Three men killed in separate shootings in Los Angeles

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Three men were killed in separate shootings in Los Angeles in less than a 24-hour period.

The first took place shortly after 7:30 p.m. Friday in the 8900 block of Orion Avenue in North Hills, the Los Angeles Police Department said in a news release.

Officers responded to find a man with multiple gunshot wounds, police said. Paramedics pronounced him dead at the scene. Authorities identified him as Ryan Castellanos, 18.

Investigators received preliminary information that a compact sedan was seen fleeing the area, police said.


Anyone with information was asked to call the LAPD’s Valley Bureau Homicide detectives at (818) 374-9550.

The second shooting took place in the 1300 block of 97th Street near Normandie Avenue in unincorporated L.A. County near South Los Angeles, according to investigators.

Los Angeles County sheriff’s deputies responded shortly after 12:30 a.m. and found a wounded man lying on the sidewalk. He was pronounced dead at the scene.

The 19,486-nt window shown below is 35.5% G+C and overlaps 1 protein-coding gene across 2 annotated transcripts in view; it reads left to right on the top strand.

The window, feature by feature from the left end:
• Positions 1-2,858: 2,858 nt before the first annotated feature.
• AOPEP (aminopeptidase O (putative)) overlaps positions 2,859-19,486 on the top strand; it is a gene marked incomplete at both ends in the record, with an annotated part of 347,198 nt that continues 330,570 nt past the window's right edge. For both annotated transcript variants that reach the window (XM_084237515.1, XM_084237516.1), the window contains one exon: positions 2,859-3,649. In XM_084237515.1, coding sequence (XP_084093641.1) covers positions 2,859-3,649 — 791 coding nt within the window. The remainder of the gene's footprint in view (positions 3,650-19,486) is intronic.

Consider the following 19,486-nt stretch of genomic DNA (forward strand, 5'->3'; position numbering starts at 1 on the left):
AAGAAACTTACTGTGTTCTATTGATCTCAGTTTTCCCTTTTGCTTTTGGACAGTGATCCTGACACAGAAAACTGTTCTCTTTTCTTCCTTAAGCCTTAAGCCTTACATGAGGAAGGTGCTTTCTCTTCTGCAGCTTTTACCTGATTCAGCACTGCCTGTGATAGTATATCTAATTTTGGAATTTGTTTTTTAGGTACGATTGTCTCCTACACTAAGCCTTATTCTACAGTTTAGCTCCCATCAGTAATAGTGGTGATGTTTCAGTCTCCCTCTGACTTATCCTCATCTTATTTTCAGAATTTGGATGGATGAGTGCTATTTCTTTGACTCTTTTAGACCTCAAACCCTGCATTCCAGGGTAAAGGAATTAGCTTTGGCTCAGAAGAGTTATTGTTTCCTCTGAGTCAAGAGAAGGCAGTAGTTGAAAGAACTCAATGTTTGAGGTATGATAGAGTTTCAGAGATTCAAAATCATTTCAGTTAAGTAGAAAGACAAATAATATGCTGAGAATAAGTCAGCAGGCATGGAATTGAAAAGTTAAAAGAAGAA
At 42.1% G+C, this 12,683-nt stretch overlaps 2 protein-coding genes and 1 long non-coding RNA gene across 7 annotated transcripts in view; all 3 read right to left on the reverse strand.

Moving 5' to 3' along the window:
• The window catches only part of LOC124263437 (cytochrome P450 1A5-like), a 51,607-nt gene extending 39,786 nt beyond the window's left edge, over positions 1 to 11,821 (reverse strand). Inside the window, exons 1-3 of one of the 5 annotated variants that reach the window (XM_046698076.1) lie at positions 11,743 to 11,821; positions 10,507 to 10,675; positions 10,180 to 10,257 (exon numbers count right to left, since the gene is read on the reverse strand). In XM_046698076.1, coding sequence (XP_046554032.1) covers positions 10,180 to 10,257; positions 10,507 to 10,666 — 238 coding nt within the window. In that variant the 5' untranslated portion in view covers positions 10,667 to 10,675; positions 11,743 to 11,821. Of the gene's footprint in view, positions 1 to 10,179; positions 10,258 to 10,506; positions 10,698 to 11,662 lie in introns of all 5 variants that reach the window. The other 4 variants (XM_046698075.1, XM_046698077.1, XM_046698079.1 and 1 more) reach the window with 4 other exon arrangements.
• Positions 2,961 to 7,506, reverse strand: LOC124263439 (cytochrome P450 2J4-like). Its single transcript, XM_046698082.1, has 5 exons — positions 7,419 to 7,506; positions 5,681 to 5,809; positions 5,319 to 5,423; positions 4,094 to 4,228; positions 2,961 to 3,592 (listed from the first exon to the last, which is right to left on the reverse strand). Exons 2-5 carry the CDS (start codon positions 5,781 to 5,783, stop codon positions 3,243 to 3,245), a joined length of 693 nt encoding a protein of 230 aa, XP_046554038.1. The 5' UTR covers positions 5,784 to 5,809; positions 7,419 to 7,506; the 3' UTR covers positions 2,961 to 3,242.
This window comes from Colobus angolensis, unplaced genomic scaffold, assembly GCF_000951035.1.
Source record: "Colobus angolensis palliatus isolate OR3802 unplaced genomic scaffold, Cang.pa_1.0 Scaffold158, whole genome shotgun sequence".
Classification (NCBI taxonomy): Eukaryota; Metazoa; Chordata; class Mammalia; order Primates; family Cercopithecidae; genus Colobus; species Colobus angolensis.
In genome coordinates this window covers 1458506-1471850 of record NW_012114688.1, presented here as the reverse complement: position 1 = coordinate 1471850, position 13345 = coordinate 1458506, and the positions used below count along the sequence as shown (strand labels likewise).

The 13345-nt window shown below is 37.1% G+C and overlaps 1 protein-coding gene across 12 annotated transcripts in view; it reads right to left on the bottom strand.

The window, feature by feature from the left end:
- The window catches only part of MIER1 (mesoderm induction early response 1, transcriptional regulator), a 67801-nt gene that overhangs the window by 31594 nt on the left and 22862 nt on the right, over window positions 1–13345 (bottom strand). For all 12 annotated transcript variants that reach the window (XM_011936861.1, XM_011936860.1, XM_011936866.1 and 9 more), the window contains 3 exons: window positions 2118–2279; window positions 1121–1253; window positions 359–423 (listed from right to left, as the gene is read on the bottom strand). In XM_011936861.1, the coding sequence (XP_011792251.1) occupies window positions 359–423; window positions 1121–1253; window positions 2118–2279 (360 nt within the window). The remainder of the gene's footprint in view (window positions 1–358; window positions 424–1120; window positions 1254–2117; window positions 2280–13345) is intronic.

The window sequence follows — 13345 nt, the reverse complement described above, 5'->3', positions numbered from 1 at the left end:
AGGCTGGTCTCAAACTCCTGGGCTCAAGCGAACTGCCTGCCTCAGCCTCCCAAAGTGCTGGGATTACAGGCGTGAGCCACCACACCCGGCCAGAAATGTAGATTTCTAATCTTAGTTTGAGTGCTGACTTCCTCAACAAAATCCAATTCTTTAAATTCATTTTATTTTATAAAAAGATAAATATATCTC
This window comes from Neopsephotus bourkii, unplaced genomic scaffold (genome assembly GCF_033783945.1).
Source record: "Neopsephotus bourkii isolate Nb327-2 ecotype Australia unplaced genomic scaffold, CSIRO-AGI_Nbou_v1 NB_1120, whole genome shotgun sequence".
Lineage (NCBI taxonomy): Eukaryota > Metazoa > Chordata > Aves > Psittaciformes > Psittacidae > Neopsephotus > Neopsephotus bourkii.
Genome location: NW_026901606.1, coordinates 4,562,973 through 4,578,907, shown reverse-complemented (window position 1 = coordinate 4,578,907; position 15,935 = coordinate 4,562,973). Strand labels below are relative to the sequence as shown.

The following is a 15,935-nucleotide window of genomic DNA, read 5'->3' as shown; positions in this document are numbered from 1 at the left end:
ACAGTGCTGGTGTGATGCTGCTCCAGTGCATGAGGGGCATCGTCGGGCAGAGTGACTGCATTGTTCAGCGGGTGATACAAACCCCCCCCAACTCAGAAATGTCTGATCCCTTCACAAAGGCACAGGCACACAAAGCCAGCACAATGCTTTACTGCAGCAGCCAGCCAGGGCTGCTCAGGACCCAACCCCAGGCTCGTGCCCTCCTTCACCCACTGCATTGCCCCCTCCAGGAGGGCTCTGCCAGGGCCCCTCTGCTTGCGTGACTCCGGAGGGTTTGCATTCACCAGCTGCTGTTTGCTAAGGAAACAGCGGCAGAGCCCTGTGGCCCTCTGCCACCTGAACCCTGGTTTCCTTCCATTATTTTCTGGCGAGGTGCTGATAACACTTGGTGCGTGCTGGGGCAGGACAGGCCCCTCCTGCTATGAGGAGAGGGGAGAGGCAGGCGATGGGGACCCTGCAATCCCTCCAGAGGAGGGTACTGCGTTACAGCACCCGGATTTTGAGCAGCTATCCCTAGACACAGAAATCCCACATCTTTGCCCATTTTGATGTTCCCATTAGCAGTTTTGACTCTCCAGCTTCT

The Los Angeles County coroner’s office identified him as Glenn Burton, 34, of Los Angeles.

The third shooting occurred Saturday on the 200 block of North Bowen Avenue in Compton, the Sheriff’s Department said in a news release.

The wounded man was taken by paramedics to a hospital, where he was pronounced dead at 2:25 p.m., authorities said.


Homicide detectives were conducting an investigation at the crime scene. No suspect information was available.

Anyone with information for both of these cases are asked to call the Los Angeles County Sheriff’s Department’s Homicide Bureau at (323) 890-5500 or Crime Stoppers at 800-222-TIPS (8477).

L.A.’s homicide count has been on the rise over the past 18 months, increasing far faster than it did for a decade prior.

Other cities across the country have experienced similar trends, and police officials and criminologists nationwide are trying to figure out why — considering factors as disparate as the economic toll of COVID-19, the closing of social services during lockdowns, and the scope and intensity of recent anti-police protests.

The surge in homicides in Los Angeles since the start of the COVID-19 pandemic has played out almost entirely among Latino and Black victims, according to a Times analysis of Los Angeles Police Department data.

The figures reflect wide disparities in public safety across the city, experts say, as well as compounding trauma for communities of color hit hard by past gang violence and the economic and social upheaval of the health crisis.


Times staff writer Kevin Rector and Priscella Vega contributed to this report